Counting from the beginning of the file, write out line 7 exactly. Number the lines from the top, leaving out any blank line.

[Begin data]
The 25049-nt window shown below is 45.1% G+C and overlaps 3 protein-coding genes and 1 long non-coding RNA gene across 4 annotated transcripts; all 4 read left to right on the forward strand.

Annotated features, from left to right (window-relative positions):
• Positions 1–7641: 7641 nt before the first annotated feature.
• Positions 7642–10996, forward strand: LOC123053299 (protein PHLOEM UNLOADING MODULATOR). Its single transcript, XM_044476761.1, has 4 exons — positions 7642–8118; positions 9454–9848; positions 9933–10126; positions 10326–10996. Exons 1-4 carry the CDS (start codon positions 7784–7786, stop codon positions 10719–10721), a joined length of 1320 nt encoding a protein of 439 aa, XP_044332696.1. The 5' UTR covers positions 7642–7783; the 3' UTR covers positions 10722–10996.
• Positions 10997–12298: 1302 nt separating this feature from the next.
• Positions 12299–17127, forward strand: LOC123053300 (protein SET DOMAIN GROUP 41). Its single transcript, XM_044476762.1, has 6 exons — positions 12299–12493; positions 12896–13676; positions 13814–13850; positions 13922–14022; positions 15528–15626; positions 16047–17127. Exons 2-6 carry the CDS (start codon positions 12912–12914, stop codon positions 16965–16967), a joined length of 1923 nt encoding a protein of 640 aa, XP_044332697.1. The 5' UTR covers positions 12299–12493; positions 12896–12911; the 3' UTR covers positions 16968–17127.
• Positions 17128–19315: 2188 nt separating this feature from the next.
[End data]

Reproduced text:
• Positions 17128–19315: 2188 nt separating this feature from the next.